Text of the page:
Design Your Next Phase
It’s been a year since the pandemic began. How have your networking relationships evolved? Is it time to rethink how you approach networking? Our guest is J. Kelly Hoey, the author of Build Your Dream Network, and she encourages people to think of networking differently. It’s not about networking events, it’s about cultivating the right relationships. If you’re looking to build a second career, Kelly Hoey’s networking tips will change your mindset and your approach to networking.
- Her journey from a legal career in Toronto and New York to what she’s doing today
- How economic downturns created opportunities
- How we should think differently about networking – beyond networking events
- The most important word to remember about networking
- Where specificity can give you an edge
- The Do’s & Don’ts of networking approaches – from the receiver’s point of view
- The advantages introverts bring to networking that they may not realize
- How she thinks of the social media platforms she uses
- What can be learned from networking in the pandemic
- How to leverage your network in creating a second career
Kelly Hoey is obsessed with changing the way we understand and approach networking. She’s the author of Build Your Dream Network: Forging Powerful Connections In A Hyper-Connected World (Tarcher Perigee/Penguin Random House), a modern, practical guide to the necessary (and frequently dreaded) task of networking.
Kelly has worked with top companies, brands and conferences. She’s appeared on CNBC’s Power Pitch, co-created and moderated the “Meet The Innovators” speaker series at Apple, and contributed to publications such as The New York Times, Forbes.com, Fast Company, and Inc. Kelly’s insights have been featured in Real Simple, Working Mother, Good Morning America, AARP, Vogue.com, Brit & Co, The Muse, Wall Street Journal, Financial Times, CBC Radio, Monster.com, AARP, The Ladders, Parade, Business Insider and many more, as an authority on networking.
A former attorney and active participant in New York’s startup community, Kelly has been lauded from Forbes (“1 of 5 Women Changing the World of VC/Entrepreneurship”) to Fast Company (“1 of the 25 Smartest Women On Twitter”) to Business Insider (“1 of the 100 Most Influential Tech Women On Twitter”) and Inc. (“1 of the 10 Most Well-Connected People in New York City’s Startup Scene”). EBW 2020 included her on their list of the “100 Most Influential Global Leaders Empowering Women Worldwide”.
On Why It’s Not About Networking Events
“I think what people need to think about networking is you need to ditch the schmooze. You need to ditch the notion. When you need something like a job lead or a career lead, you need to think about it more in the sense of How do I interact with people every day? And well before the events of 2020, things we were doing every day – we’re texting and tweeting and maybe posting on Facebook, maybe we’re sending a birthday note or an anniversary wish. All that is part of your networking arsenal if you’re someone who has been or had been in the workforce a long time. When I think about your networking, how have you shown up every day for your colleagues and co-workers? Were you a good mentor? Were you someone who was a good project manager? All of those activities to me are part of our networking reputation – and network building – that we have done throughout our lives. So for the listeners who may be thinking about a change or some evolution in their career, this is where I’d say sit back and think about how you’ve been showing up for your network every single day.”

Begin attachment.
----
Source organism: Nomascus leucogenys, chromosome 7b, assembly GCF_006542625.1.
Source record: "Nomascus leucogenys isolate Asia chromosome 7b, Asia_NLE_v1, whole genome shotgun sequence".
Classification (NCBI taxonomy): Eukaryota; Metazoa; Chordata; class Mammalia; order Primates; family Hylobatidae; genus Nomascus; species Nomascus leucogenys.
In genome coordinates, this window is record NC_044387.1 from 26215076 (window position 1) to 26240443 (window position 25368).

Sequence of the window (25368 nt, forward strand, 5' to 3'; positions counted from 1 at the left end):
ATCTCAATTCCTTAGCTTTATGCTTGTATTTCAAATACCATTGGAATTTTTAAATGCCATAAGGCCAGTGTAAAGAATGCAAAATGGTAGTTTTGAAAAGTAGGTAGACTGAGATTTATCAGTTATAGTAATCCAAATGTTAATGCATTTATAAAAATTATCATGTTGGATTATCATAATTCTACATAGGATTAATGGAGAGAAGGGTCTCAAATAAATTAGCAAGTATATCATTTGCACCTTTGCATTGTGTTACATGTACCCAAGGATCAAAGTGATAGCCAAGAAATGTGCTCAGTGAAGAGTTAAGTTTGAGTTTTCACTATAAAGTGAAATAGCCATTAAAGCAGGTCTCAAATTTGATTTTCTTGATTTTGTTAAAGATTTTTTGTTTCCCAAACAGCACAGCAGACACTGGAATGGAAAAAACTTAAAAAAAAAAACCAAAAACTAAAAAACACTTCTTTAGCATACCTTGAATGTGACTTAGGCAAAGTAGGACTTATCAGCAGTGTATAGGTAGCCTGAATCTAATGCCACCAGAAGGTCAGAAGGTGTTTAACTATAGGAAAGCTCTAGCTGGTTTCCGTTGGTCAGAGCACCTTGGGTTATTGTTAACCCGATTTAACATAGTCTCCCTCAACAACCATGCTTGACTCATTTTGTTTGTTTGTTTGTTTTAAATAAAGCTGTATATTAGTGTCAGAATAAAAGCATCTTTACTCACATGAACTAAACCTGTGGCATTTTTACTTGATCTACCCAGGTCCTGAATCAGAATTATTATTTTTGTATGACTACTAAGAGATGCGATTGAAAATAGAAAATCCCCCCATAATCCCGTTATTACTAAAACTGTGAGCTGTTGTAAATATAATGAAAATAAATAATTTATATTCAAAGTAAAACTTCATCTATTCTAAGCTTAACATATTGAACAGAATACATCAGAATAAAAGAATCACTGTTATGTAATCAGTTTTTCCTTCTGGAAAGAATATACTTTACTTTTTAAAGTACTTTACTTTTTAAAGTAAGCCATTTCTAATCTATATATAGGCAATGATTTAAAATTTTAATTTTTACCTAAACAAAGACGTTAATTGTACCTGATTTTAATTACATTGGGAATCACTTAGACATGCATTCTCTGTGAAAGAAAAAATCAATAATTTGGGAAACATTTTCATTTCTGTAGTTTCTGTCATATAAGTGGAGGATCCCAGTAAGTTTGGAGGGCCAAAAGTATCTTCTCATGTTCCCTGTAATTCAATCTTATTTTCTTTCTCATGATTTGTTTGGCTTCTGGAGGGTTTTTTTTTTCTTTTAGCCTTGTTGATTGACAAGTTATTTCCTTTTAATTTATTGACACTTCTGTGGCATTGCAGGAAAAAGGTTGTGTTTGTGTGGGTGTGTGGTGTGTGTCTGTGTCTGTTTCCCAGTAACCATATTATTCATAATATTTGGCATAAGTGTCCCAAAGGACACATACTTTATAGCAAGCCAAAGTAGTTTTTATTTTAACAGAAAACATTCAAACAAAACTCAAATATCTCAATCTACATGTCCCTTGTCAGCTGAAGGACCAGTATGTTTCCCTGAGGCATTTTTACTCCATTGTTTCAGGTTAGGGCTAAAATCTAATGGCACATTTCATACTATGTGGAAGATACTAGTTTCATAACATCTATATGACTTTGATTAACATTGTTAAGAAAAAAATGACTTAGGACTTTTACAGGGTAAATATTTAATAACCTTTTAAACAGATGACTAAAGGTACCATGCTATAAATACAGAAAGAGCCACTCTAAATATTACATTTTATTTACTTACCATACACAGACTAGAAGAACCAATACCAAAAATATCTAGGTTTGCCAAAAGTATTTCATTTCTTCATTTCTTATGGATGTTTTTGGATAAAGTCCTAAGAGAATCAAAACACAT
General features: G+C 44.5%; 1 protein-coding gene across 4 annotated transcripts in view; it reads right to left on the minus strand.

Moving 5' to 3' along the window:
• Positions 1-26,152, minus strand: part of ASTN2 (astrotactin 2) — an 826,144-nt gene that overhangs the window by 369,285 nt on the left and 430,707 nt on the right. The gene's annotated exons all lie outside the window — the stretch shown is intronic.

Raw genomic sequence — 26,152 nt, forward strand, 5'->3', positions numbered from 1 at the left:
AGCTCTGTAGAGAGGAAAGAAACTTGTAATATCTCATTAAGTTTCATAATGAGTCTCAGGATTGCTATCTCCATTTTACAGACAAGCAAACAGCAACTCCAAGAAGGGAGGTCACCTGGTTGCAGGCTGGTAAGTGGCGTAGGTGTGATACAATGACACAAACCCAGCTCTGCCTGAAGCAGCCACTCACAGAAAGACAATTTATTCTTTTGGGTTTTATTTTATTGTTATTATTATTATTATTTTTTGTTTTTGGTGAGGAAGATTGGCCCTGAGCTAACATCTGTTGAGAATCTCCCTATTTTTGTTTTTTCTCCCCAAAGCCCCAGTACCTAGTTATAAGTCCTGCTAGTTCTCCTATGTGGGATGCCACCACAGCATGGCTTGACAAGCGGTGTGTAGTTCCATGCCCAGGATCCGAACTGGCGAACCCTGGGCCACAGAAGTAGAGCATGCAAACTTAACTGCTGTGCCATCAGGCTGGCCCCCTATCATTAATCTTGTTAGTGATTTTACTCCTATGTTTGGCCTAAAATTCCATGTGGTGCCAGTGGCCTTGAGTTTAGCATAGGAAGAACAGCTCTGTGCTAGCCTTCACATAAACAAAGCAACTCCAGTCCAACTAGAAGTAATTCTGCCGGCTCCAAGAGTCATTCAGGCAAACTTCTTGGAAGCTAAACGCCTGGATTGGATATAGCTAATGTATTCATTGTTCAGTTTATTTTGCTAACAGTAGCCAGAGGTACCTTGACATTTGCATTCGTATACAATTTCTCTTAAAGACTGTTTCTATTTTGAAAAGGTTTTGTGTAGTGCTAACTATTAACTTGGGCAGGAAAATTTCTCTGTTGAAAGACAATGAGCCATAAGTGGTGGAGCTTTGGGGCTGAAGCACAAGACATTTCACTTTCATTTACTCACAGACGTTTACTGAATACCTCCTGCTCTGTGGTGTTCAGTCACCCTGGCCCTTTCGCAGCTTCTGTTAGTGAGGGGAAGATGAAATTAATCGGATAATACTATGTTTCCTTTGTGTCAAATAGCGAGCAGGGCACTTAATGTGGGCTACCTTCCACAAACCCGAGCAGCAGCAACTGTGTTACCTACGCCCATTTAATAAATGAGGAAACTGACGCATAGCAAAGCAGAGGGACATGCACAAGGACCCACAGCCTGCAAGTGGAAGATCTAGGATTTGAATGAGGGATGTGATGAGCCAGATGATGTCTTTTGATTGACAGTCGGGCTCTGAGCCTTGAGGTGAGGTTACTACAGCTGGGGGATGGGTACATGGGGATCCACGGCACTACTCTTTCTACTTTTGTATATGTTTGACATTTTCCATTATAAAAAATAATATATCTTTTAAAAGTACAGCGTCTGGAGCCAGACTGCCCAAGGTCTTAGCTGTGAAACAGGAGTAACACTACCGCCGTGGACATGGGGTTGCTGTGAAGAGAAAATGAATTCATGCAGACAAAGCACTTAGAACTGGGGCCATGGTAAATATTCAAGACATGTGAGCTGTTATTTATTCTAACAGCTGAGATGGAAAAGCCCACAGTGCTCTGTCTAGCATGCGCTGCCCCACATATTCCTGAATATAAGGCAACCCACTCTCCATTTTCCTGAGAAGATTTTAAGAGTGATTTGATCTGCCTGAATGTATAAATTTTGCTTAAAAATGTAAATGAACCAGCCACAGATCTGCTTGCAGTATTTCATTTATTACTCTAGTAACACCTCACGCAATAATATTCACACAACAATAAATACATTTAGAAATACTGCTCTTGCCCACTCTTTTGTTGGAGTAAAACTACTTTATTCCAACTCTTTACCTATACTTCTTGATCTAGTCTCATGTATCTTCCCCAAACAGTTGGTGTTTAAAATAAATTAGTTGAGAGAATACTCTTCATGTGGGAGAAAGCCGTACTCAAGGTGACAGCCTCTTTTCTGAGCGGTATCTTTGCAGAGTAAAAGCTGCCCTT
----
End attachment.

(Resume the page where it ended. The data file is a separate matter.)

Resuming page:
“Well, I think there’s this underlying notion with networking: Give before you get. And I think there is this notion that people hold on with sort of an outdated version of networking reciprocity you feel as transactional in the sense of, Oh, Joe has made an introduction for me. I must make an introduction for him. And that’s sort of a very linear way of thinking – rather than thinking about networking in a much more kind of bigger picture than a one-off situation. And so generosity for me is how we respect people. It is how we show other people we are grateful for what they’ve done for us. It is how we can extend our thanks. It’s how we can create a stronger relationship.”
On Wide or Deep Networks
“Women’s networks have been more narrow and deep in the sense of it might not be as big, but there’s a greater depth in terms of the investment of time that women have spent getting to know people. And what you’ve seen over the course of the pandemic is that the women’s networks, the narrow deep ones, have been what we’ve really needed in terms of people to turn to, to help us with the stress and the strain and shoulder the worries. And where we’ve actually seen decreases in networks has been in those sort of shallower [ones], the relationships with less depth.
And so a lot of men have experienced network shrinkage because of those more casual relationships. We haven’t had the environment to reinforce those. So it kind of behooves all of us going forward to really think about that dynamic – and how and where you’re finding ways to nurture and grow both of those types of networks. Because you need both of those to have a strong network. You need both of those types of dynamics to have the right sort of composition of people around your career, your ambitions, your career transitions and your dreams.”
For More on Kelly Hoey
Kelly can be found (frequently) online:
- Website: https://jkellyhoey.co/
- BYDN Podcast: https://apple.co/2klTSGM
- BYDN Course + Community: https://www.buildyourdreamnetwork.com
- Twitter: https://twitter.com/jkhoey
- Clubhouse: @jkhoey
- LinkedIn: https://www.linkedin.com/in/kellyhoey/
- Instagram: https://www.instagram.com/jkellyhoey/
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